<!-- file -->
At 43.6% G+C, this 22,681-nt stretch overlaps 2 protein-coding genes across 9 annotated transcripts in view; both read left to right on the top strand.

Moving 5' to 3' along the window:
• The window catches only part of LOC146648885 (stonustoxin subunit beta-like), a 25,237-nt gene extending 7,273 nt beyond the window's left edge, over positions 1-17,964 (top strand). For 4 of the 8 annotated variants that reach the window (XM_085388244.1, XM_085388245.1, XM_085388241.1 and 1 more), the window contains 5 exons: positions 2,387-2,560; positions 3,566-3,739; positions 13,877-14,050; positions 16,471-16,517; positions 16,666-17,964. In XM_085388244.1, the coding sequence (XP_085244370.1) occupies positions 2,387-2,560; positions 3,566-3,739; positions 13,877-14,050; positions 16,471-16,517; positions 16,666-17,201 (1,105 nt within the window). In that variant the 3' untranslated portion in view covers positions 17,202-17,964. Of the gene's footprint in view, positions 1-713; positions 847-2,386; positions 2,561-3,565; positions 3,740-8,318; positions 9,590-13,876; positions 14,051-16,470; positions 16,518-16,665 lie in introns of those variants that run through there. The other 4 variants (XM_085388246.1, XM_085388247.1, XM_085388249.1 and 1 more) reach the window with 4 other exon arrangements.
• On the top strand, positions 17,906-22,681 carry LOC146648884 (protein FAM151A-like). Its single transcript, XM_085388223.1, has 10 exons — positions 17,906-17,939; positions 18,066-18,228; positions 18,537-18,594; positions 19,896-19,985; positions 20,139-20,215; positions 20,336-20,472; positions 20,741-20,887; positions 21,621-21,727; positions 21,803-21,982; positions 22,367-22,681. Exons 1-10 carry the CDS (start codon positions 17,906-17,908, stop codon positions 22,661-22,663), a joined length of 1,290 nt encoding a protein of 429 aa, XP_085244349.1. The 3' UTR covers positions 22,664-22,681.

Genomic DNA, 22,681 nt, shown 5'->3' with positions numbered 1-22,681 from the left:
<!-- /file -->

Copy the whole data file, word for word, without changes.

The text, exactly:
At 43.6% G+C, this 22,681-nt stretch overlaps 2 protein-coding genes across 9 annotated transcripts in view; both read left to right on the top strand.

Moving 5' to 3' along the window:
• The window catches only part of LOC146648885 (stonustoxin subunit beta-like), a 25,237-nt gene extending 7,273 nt beyond the window's left edge, over positions 1-17,964 (top strand). For 4 of the 8 annotated variants that reach the window (XM_085388244.1, XM_085388245.1, XM_085388241.1 and 1 more), the window contains 5 exons: positions 2,387-2,560; positions 3,566-3,739; positions 13,877-14,050; positions 16,471-16,517; positions 16,666-17,964. In XM_085388244.1, the coding sequence (XP_085244370.1) occupies positions 2,387-2,560; positions 3,566-3,739; positions 13,877-14,050; positions 16,471-16,517; positions 16,666-17,201 (1,105 nt within the window). In that variant the 3' untranslated portion in view covers positions 17,202-17,964. Of the gene's footprint in view, positions 1-713; positions 847-2,386; positions 2,561-3,565; positions 3,740-8,318; positions 9,590-13,876; positions 14,051-16,470; positions 16,518-16,665 lie in introns of those variants that run through there. The other 4 variants (XM_085388246.1, XM_085388247.1, XM_085388249.1 and 1 more) reach the window with 4 other exon arrangements.
• On the top strand, positions 17,906-22,681 carry LOC146648884 (protein FAM151A-like). Its single transcript, XM_085388223.1, has 10 exons — positions 17,906-17,939; positions 18,066-18,228; positions 18,537-18,594; positions 19,896-19,985; positions 20,139-20,215; positions 20,336-20,472; positions 20,741-20,887; positions 21,621-21,727; positions 21,803-21,982; positions 22,367-22,681. Exons 1-10 carry the CDS (start codon positions 17,906-17,908, stop codon positions 22,661-22,663), a joined length of 1,290 nt encoding a protein of 429 aa, XP_085244349.1. The 3' UTR covers positions 22,664-22,681.

Genomic DNA, 22,681 nt, shown 5'->3' with positions numbered 1-22,681 from the left: